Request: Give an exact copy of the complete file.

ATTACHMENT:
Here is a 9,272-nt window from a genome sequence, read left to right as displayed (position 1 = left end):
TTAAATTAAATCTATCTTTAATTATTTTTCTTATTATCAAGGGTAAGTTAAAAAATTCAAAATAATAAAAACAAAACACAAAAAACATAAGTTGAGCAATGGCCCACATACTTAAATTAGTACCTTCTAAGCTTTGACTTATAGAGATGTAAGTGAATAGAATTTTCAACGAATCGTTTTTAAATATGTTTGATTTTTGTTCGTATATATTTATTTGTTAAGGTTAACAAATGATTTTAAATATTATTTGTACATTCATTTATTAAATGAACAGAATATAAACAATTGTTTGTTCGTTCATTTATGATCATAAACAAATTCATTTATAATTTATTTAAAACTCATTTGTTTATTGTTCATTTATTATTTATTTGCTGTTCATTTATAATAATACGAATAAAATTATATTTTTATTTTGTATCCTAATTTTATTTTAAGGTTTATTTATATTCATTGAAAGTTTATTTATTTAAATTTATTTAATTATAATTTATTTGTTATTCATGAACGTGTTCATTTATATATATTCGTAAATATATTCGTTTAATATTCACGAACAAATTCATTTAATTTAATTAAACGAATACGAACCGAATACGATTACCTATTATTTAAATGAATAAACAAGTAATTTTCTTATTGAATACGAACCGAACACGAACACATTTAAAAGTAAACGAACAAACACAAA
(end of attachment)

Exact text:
Here is a 9,272-nt window from a genome sequence, read left to right as displayed (position 1 = left end):
TTAAATTAAATCTATCTTTAATTATTTTTCTTATTATCAAGGGTAAGTTAAAAAATTCAAAATAATAAAAACAAAACACAAAAAACATAAGTTGAGCAATGGCCCACATACTTAAATTAGTACCTTCTAAGCTTTGACTTATAGAGATGTAAGTGAATAGAATTTTCAACGAATCGTTTTTAAATATGTTTGATTTTTGTTCGTATATATTTATTTGTTAAGGTTAACAAATGATTTTAAATATTATTTGTACATTCATTTATTAAATGAACAGAATATAAACAATTGTTTGTTCGTTCATTTATGATCATAAACAAATTCATTTATAATTTATTTAAAACTCATTTGTTTATTGTTCATTTATTATTTATTTGCTGTTCATTTATAATAATACGAATAAAATTATATTTTTATTTTGTATCCTAATTTTATTTTAAGGTTTATTTATATTCATTGAAAGTTTATTTATTTAAATTTATTTAATTATAATTTATTTGTTATTCATGAACGTGTTCATTTATATATATTCGTAAATATATTCGTTTAATATTCACGAACAAATTCATTTAATTTAATTAAACGAATACGAACCGAATACGATTACCTATTATTTAAATGAATAAACAAGTAATTTTCTTATTGAATACGAACCGAACACGAACACATTTAAAAGTAAACGAACAAACACAAA